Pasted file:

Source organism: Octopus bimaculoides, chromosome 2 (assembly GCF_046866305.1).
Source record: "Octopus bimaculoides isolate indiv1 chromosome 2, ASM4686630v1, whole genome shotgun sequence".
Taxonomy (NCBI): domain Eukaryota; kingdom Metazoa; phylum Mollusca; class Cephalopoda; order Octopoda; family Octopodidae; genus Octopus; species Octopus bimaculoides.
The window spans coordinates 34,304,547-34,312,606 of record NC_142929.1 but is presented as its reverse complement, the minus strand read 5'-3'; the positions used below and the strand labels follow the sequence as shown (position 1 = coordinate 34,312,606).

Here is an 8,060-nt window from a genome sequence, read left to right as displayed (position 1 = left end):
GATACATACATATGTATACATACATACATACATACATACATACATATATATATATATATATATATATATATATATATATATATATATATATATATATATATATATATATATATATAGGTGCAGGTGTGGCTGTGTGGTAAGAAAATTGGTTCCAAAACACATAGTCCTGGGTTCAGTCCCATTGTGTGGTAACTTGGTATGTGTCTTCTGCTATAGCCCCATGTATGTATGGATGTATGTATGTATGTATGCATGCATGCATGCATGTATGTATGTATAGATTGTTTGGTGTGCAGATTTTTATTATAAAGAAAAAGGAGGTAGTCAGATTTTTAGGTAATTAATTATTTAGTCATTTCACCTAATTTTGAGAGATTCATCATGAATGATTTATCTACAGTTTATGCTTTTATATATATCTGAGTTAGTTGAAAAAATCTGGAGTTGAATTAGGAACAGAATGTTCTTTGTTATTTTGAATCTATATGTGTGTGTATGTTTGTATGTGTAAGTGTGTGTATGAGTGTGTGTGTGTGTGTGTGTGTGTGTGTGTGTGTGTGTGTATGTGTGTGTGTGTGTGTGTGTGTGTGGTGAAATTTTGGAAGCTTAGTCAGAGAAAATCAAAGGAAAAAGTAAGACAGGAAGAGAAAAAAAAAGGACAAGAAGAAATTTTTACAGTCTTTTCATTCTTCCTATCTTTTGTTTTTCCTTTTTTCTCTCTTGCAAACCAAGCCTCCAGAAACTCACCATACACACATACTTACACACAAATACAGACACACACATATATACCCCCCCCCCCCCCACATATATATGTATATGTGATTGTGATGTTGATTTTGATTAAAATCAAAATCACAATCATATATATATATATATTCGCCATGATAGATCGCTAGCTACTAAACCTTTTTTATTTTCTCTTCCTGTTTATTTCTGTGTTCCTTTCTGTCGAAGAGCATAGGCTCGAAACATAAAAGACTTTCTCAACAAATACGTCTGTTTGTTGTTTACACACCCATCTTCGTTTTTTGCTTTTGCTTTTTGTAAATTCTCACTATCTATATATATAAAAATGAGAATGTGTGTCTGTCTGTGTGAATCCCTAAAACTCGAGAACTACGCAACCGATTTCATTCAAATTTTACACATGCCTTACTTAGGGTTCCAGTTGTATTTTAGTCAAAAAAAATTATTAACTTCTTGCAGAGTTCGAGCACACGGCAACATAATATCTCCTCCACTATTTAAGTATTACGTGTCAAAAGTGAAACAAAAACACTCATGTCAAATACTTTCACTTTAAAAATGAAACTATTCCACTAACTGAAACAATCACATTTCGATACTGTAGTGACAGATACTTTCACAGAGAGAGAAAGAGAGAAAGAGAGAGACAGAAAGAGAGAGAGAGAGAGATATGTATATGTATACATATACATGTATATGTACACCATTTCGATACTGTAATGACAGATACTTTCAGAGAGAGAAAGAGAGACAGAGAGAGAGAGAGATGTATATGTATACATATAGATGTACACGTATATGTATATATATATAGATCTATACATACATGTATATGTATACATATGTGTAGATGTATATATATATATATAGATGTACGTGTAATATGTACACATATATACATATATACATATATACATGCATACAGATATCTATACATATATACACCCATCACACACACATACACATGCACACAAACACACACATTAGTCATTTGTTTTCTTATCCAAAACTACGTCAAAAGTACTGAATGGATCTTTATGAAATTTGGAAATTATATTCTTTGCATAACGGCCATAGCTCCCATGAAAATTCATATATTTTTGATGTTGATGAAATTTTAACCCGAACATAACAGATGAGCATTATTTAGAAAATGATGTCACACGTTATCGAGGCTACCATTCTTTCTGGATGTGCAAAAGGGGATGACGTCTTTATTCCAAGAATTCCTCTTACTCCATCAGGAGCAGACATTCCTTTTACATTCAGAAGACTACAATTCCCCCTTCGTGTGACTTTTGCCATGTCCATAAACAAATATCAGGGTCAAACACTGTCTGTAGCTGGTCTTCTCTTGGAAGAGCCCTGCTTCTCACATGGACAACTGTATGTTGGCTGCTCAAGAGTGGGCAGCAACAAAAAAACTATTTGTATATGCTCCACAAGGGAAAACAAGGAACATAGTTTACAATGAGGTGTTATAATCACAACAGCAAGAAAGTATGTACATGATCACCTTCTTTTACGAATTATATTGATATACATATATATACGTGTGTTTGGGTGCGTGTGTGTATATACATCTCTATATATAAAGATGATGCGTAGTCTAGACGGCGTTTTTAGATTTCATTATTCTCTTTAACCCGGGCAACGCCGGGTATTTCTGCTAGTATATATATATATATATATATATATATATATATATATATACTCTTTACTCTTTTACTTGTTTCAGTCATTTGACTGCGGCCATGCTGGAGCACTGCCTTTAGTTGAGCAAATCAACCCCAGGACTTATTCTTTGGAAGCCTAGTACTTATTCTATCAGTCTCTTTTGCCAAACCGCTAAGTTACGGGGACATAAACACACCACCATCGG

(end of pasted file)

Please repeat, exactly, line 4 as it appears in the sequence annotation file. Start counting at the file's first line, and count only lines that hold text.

The window spans coordinates 34,304,547-34,312,606 of record NC_142929.1 but is presented as its reverse complement, the minus strand read 5'-3'; the positions used below and the strand labels follow the sequence as shown (position 1 = coordinate 34,312,606).